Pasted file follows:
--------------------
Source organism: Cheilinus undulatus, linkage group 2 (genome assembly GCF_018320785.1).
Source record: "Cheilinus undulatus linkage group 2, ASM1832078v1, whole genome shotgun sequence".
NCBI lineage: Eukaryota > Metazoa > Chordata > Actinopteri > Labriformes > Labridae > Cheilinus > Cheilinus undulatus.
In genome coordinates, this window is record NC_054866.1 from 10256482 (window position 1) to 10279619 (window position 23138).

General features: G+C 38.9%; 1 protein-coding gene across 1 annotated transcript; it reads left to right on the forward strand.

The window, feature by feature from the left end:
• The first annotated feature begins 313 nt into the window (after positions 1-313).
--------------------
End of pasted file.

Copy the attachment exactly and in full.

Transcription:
Source organism: Cheilinus undulatus, linkage group 2 (genome assembly GCF_018320785.1).
Source record: "Cheilinus undulatus linkage group 2, ASM1832078v1, whole genome shotgun sequence".
NCBI lineage: Eukaryota > Metazoa > Chordata > Actinopteri > Labriformes > Labridae > Cheilinus > Cheilinus undulatus.
In genome coordinates, this window is record NC_054866.1 from 10256482 (window position 1) to 10279619 (window position 23138).

General features: G+C 38.9%; 1 protein-coding gene across 1 annotated transcript; it reads left to right on the forward strand.

The window, feature by feature from the left end:
• The first annotated feature begins 313 nt into the window (after positions 1-313).